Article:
Bridging Religious Divides
By Dow MarmurColumnist
Ominous signs that the promising Arab Spring may be turning into a harsh Arab Winter are reflected in the toxic relations between Muslims and Jews in the Middle East and around the world.
People who live in the diaspora are often prone to import the radicalism of the countries in which they’ve their roots. Therefore, continued tensions between Jews and Muslims are bound to affect Canada, too. Reports of unrest on university campuses and elsewhere are troubling indicators.
That’s a compelling reason to welcome with enthusiasm and hope the initiative of the Foundation for Ethnic Understanding (FFEU). In cooperation with Muslim and Jewish representative bodies in different parts of the world, the foundation has this year again initiated interfaith twinning events that involved thousands of members of both faith communities.
Participants seem to have managed to avoid pious and vacuous declarations by engaging in genuine face-to-face encounters that brought together people from very different backgrounds, not just to be nice to each other but to do hands-on work together. Thus, for example, in Toronto as in other cities in North America, Muslims and Jews organized projects to feed the hungry and the homeless in their locality.
The initiatives of the Canadian Association of Jews and Muslims deserve special attention and support. Joint projects make it possible for participants to get to know each other. This in turn helps them to free themselves from prejudices and stereotypes fostered by unscrupulous propagandists with agendas of their own.
The president of FFEU is quoted as saying that the result of this year’s encounters “reinforces our efforts to build a global movement of Muslims and Jews committed to communication, reconciliation, cooperation and understanding.”
And the organization’s chairman said: “There was a moment in time when some thought that bringing together imams and rabbis wouldn’t be productive. But I’ve had some of the greatest and most rewarding experiences of my life promoting dialogue. The fact that year after year more Muslims and Jews are joining the conversation speaks volumes.”
My own experience of interfaith work, including Muslim-Jewish dialogue, bears this out. I’ve learned that the more we come to appreciate the religious commitment of the other, the more we deepen our own. But to get there safely we must avoid the traps of engaging in empty public relations gestures and distance ourselves from the duplicity of those who want to appear conciliatory to the world while promoting hatred in their own communities.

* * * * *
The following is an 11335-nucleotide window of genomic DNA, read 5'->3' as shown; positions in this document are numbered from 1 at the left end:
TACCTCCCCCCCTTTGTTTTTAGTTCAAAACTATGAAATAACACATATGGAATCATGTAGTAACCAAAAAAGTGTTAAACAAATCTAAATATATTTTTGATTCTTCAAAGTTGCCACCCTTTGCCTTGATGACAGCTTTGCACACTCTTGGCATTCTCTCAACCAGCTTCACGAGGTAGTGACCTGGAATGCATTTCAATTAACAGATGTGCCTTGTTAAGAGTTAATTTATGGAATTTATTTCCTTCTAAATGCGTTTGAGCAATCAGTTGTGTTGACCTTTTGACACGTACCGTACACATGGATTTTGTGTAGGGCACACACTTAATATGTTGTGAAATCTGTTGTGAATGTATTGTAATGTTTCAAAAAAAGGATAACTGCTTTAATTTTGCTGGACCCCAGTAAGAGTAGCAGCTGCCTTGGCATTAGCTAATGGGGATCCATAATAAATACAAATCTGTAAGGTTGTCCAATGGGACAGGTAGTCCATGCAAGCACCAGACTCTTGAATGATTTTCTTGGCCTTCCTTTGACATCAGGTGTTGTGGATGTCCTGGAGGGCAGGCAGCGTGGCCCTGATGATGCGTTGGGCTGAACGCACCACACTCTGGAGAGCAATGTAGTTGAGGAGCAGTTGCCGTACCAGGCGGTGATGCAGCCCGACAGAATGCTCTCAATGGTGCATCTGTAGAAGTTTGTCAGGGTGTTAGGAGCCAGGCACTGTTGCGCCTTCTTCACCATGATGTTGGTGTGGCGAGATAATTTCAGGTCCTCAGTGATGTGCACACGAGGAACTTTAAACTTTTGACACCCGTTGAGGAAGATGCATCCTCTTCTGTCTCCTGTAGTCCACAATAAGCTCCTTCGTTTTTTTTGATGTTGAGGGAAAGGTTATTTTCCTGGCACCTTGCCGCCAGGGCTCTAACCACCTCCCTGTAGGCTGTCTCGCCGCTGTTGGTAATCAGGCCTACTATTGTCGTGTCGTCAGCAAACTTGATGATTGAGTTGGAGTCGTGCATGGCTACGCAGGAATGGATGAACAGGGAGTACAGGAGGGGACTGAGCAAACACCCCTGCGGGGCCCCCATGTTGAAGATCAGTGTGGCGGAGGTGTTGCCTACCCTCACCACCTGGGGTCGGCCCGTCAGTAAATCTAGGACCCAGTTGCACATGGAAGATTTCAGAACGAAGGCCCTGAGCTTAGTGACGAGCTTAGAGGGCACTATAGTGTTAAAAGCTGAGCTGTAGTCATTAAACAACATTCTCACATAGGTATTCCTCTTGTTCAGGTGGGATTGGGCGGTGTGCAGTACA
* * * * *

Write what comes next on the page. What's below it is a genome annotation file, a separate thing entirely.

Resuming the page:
To help make sure that leaders live up to their public statements, Christian counterparts should be involved in the encounters. Christian anti-Semitism is almost as old as Christendom. Through the ages it has often been much more virulent than its Muslim equivalent. Yet things are very different now. Today, most Christian denominations have learned to reach out to and appreciate Jews without seeking to subdue or convert them. The resulting growing mutual trust, reflected in fruitful cooperation, has greatly enhanced the standing of both Judaism and Christianity.
In order to preserve and develop its promising achievements, Muslim-Jewish dialogue needs the participation of Christians to act as witnesses and catalysts to help separate the political situation in the Middle East from the challenge of living in peace with each other here. The pioneering work of the Three Faiths Forum in the U.K. can serve as a helpful model.
Instead of vainly seeking to fight proxy wars between Palestinians and Israelis in the Canadian media and universities, we must discipline ourselves to live up to the teachings of our respective traditions by being good neighbours, thus serving faithfully both God and the country in which we live.
Dow Marmur is rabbi emeritus at Toronto’s Holy Blossom Temple. His column appears every other week.